“A bioregion is a landmass that has continuously similar geography, flora, fauna, and human culture, usually centered around a shared watershed. Bioregions are unique in that their boundaries are not marked by national, provincial, or state borders, but instead by the land itself, the native plants and animals, and the people who live there. A bioregion is where geography, wildlife biology, ethnobotany, and anthropology meet — where science, nature, and folklore are one. “ Sarah Anne Lawless
Hello again folks!
I hope the above quote gives you an idea of what I want to talk about today. The fact that this post is titled “The Spirits of Michigan” is no accident. I want to take some of the previous posts I’ve made and tie them together in a more expansive way. In other words, I want to write a little more about things I have already touched upon.
In no small way, being a Michiganian is complicated, because Michigan is the land, but it is also more than just the land. It is the ecology, the biology, and the history. As the above quote points out, it is the unique complex whole that is my home. It’s cultural and geographical, as much as it is spiritual. My love of Michigan runs deep, as deep as the rivers that define the Great Lakes Basin.
(The green Mitten is me!)
Michigan is as much the land as it is the people, and the spirits that dwell here. It covers countless generations in time and space, from the glaciers that first carved the lakes, down to my own time. I am the youngest in a long, long line of bioregional animism. I was born to this land, the minerals and waters my very being. But, my ancestors are not from here. I’m a colonist, a settler. I don’t know this land the way the Anishanaabe did. It’s not part of my culture, nor is the culture of my ancestors. An orphan of two lands, but not entirely separate.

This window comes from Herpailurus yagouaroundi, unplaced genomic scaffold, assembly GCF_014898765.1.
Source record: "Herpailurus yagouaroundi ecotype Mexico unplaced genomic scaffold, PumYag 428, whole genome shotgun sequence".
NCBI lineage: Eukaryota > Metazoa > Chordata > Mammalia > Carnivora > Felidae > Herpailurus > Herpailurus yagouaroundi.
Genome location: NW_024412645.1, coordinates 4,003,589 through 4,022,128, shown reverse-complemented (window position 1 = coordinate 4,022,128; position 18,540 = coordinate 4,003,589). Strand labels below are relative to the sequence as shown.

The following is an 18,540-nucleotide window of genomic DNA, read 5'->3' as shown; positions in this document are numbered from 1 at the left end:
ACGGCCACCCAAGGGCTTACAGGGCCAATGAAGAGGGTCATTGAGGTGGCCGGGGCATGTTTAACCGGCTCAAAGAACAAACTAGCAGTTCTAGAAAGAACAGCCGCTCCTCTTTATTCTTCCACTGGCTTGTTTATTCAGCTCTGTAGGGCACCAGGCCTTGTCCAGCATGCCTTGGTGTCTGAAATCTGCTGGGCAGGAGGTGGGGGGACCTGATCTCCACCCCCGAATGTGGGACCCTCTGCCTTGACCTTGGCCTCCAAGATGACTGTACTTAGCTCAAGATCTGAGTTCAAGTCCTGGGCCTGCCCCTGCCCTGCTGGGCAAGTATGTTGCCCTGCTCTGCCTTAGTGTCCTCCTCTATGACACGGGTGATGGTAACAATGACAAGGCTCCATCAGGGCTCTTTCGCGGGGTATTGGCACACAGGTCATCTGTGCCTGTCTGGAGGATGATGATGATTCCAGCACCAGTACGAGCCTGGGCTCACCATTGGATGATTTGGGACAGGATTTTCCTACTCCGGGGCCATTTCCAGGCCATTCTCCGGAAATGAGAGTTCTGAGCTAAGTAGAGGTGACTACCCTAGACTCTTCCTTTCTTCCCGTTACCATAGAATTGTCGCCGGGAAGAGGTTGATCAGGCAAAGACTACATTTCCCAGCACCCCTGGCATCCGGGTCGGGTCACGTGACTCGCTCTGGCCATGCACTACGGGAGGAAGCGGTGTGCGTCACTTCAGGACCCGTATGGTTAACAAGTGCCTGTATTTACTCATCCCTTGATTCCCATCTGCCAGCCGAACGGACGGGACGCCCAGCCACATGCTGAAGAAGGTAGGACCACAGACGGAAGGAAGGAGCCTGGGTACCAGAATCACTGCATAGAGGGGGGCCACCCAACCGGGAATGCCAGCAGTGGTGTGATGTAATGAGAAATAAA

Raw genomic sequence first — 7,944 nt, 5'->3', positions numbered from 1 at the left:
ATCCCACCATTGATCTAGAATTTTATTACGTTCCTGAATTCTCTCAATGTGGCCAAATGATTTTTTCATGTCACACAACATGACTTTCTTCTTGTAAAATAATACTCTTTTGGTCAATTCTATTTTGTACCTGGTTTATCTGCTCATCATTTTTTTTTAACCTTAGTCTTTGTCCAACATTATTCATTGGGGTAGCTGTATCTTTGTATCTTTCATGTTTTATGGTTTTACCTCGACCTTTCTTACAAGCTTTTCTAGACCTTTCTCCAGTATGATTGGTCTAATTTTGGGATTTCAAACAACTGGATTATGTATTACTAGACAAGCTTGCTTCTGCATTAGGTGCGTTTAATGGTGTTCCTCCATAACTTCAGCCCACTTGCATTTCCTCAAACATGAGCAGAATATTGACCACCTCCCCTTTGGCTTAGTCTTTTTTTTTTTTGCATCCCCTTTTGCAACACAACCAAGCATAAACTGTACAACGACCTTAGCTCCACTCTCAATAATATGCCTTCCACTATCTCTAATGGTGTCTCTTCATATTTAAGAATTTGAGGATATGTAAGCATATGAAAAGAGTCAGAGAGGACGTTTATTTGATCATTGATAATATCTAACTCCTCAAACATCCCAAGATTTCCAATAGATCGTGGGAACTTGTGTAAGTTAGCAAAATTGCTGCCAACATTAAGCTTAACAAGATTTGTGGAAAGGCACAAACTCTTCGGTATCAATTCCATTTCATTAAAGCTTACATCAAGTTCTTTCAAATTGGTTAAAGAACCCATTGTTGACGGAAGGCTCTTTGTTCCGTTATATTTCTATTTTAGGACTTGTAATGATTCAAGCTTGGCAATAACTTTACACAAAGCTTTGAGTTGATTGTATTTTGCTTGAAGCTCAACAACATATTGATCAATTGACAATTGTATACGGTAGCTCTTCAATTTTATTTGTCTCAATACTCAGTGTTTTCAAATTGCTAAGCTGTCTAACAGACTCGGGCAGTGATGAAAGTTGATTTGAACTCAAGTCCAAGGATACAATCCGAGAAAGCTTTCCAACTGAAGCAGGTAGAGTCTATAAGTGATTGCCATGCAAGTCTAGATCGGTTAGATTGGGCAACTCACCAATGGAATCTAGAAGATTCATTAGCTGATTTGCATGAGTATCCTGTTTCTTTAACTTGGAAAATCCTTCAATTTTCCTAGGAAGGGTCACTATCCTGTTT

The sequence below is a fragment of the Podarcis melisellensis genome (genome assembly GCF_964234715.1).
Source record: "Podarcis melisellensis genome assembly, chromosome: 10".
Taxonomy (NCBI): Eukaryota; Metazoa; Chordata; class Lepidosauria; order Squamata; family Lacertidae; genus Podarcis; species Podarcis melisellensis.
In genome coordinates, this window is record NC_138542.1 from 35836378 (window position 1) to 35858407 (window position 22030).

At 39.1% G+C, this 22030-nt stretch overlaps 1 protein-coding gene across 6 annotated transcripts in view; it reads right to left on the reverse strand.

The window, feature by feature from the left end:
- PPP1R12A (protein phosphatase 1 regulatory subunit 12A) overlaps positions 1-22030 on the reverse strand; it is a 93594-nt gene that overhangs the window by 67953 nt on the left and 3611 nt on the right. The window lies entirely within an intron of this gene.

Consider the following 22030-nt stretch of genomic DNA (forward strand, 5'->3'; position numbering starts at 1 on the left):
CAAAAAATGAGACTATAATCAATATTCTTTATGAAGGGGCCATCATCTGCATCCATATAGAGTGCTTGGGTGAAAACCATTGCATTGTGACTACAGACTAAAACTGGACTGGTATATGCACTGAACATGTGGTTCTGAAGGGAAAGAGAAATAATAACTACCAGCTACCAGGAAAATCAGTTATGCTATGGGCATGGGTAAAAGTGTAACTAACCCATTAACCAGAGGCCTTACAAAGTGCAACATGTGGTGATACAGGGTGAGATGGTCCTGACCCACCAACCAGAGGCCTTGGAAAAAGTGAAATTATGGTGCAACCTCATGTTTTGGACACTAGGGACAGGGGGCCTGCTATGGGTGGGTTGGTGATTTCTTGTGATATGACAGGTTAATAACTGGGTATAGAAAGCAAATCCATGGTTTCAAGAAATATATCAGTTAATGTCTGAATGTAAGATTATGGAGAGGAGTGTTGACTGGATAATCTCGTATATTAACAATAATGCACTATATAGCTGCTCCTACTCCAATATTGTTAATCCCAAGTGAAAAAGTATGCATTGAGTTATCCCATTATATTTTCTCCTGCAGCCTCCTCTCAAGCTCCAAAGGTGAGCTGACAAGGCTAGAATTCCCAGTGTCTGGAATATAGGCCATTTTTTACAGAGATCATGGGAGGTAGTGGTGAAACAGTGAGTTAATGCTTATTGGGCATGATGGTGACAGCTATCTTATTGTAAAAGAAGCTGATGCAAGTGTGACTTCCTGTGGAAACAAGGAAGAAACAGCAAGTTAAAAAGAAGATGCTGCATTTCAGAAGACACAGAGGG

That’s a big can of worms to open, and as such I’m going to set it aside for now. That’s because, it’s a bit of side track. It’s not what I want to focus on right now. What I want to focus on are the overlaps, between what my ancestors once knew, what the Anishanaabe still know, and what I hope to relearn. I want to talk about the Mishiväki *, a word I just entirely made up. A hybrid of Ojibwe misha, meaning large, (mishigamaa, the name of Michigan meaning ‘large water’) and väki, a term from Finnish meaning basically ‘spiritual people/energies’. Large spirit people. Big spirit energy. Ha! It’s kind of fitting. The Spirits of Michigan.
(First People, The Anishanaabe)
(All these Germans and Finnish folks… )
Michigan’s prehistory and history is long and dense, and I’m not going to be able to cover it all here. Yet, I understand deeply why the Anishanaabe dwelt here, and why my ancestors moved in. It’s curious too, that the major demographics of Michigan also reflect in no small way the cultures I draw a lot of inspiration from, mainly Germanic (Nordic), and Finnish. Yes, there are other cultures in the mix too, and again I don’t have the space to go into all that.
At the same time, it’s not that surprising. Michigan in climate, flora, and fauna, has a lot in common with Finland, Germany, and the Nordic countries. Similar temperature ranges, and of course the Great Lakes themselves. Scandinavia and Finland are notable as peninsulas, surrounded on three sides by ocean and seas. Michigan has the Great Lakes, and the same connection to water. By the lakes, the bioregion of Michigan is defined. We have natural boundaries in almost every direction, and as the graphic above illustrates, that defines our watershed too.
Those are the veden väki, the spirits of water.
(Great Lakes, from a Ojibwe perspective from here.)
In addition to this, I’ve noted before how as much as the waters, Michigan is defined by the forests. Our history is full of old growth hardwoods and rich mixed boreal forests as you moved farther to the north. So too, is our history full of exploitative logging and lumber industries. Forests are our greatest treasure, and also our greatest loss. Those old forests are not around anymore, but thankfully they are not all lost. Planting trees and regrowing forests is a vital step to tackling the climate crisis. Those are the metsän väki.